That said, the film isn't entirely without flaws.
There's a certain disjointedness to the narrative. Some pieces of the film never quite feel like they come together to serve the coherent whole. The scenes in the mountains are unevenly paced, and the later "betrayal" and reveal about Elinore come a little too close together to have any real emotional impact. Likewise with the separation and reunion of the traveling party. Both are obviously attempts to ratchet up the tension as we near the film's climax, but both end up falling a little flat.
Speaking of the climax, Avatar's willingness to use a gun against Blackwolf was undoubtedly one of the film's biggest and most satisfying payoffs. Bakshi shows us that for all Avatar's ideals about magic versus technology, and his genuine desire for peaceful solutions, the old wizard understands that sometimes there are no easy or clean answers. Sometimes a violent solution is necessary to stop a truly evil threat.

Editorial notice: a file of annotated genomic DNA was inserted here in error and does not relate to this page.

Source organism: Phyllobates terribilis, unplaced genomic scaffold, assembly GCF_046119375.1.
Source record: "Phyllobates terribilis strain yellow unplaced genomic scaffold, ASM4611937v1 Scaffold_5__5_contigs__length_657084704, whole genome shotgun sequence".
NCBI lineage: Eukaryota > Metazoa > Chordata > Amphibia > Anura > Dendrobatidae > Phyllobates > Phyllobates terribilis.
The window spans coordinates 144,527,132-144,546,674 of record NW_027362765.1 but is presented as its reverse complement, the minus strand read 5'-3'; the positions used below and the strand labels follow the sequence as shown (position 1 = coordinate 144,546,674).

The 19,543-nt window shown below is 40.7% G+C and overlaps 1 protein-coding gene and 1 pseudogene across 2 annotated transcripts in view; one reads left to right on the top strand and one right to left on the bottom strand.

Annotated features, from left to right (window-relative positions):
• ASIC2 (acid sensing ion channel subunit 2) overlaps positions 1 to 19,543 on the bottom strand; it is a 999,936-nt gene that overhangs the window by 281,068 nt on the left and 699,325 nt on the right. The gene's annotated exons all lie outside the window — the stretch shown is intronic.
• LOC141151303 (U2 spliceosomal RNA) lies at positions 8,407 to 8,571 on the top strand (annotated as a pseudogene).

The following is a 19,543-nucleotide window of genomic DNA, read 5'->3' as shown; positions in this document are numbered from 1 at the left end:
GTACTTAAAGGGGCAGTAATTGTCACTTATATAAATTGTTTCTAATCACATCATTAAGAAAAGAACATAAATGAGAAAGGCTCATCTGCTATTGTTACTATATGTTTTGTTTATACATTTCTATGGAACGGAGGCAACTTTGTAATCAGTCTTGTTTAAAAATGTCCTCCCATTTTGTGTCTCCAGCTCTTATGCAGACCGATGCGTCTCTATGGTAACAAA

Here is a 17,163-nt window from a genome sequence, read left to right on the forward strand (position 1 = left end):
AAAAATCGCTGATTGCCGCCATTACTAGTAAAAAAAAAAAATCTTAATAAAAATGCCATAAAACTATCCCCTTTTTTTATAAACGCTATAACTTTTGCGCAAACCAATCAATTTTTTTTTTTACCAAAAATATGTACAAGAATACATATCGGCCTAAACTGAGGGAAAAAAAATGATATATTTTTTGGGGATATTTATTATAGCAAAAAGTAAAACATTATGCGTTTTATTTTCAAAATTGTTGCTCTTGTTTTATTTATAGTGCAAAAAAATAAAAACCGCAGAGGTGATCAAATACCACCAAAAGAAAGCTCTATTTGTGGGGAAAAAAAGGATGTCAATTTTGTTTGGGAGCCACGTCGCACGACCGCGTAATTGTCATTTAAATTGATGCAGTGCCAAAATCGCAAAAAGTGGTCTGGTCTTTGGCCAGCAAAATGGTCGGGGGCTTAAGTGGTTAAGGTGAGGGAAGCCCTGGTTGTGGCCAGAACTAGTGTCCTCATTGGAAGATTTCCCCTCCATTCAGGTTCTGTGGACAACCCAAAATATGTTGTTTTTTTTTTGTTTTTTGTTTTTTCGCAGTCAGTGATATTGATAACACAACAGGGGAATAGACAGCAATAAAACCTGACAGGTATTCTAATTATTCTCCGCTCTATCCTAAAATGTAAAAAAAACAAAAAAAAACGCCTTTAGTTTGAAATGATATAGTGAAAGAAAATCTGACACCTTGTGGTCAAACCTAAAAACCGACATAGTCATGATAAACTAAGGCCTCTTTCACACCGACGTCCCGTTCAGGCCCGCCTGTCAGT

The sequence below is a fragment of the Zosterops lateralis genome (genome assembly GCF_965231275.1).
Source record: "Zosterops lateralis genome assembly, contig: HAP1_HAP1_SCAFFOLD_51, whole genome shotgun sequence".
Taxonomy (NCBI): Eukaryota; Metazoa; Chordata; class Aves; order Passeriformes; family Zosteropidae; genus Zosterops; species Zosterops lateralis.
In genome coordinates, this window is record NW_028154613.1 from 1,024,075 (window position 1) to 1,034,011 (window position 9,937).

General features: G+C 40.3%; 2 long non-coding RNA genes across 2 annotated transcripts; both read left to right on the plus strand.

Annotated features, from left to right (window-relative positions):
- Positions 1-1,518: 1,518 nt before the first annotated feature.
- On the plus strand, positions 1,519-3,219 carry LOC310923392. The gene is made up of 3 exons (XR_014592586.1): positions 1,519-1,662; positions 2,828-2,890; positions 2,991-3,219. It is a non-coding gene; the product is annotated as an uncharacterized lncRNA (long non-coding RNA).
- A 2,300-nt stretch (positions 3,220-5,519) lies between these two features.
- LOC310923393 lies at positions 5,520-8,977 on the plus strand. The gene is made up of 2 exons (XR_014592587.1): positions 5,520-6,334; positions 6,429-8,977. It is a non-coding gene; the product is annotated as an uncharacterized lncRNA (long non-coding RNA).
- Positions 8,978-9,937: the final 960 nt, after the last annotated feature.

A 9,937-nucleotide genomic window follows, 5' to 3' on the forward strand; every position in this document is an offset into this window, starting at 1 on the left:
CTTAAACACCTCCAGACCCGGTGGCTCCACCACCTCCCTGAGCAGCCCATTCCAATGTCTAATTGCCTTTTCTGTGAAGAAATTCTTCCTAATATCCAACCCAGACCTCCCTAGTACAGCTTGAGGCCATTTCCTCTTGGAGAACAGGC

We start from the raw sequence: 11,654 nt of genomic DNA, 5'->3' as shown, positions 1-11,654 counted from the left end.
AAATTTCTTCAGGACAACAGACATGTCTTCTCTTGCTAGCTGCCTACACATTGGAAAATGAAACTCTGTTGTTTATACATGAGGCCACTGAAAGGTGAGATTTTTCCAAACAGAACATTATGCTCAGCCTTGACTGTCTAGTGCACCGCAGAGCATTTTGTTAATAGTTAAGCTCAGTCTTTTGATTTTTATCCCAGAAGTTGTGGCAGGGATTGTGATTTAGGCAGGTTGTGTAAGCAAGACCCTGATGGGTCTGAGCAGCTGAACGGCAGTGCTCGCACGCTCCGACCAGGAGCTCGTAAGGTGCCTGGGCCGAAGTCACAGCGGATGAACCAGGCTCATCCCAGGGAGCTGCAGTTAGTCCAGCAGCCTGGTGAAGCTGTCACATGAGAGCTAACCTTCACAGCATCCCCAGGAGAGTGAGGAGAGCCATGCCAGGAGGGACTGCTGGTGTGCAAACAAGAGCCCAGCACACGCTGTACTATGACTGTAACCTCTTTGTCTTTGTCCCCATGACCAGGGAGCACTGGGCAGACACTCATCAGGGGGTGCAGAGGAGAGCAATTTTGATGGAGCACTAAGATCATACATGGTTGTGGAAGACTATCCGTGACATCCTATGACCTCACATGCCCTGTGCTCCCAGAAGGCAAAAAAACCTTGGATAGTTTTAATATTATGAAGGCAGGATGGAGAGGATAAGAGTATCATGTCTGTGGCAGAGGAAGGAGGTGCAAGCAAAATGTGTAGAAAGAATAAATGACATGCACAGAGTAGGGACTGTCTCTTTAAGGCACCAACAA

Avatar tosses the gun away at the end, clearly feeling like he's irrevocably dirtied himself by using one of the ancients' death machines. It's a very human reaction, and one the audience immediately empathizes with.
Admittedly, the idea of an apocalyptic fairyland is one that's stuck with me ever since first seeing this film, probably because it's just so damned weird. But looking at my outline for my current work in progress—and at the few chapters I've already drafted—I'm just now seeing how deeply that idea took root.
I'm seeing my post-holocaust world with its re-born magic. I'm seeing my gun-toting elves and my illusion-casting fairy. I'm seeing my warlord obsessed with digging into the technological secrets of the past. I'm seeing my killer robot with the--
Hmmm... A few surprises should be left on the table, I think.
The thing is, Wizards has long been a favorite of mine. I've always been a fan of the amazing visuals, the science-fantasy genre mixing, and the wide range of animation styles Bakshi plays with to tell his story. But I've never realized until now what an influential film Wizards is to me.
And for that, Mr. Bakshi and company have my deepest and heartiest thanks.
The Rad Rating: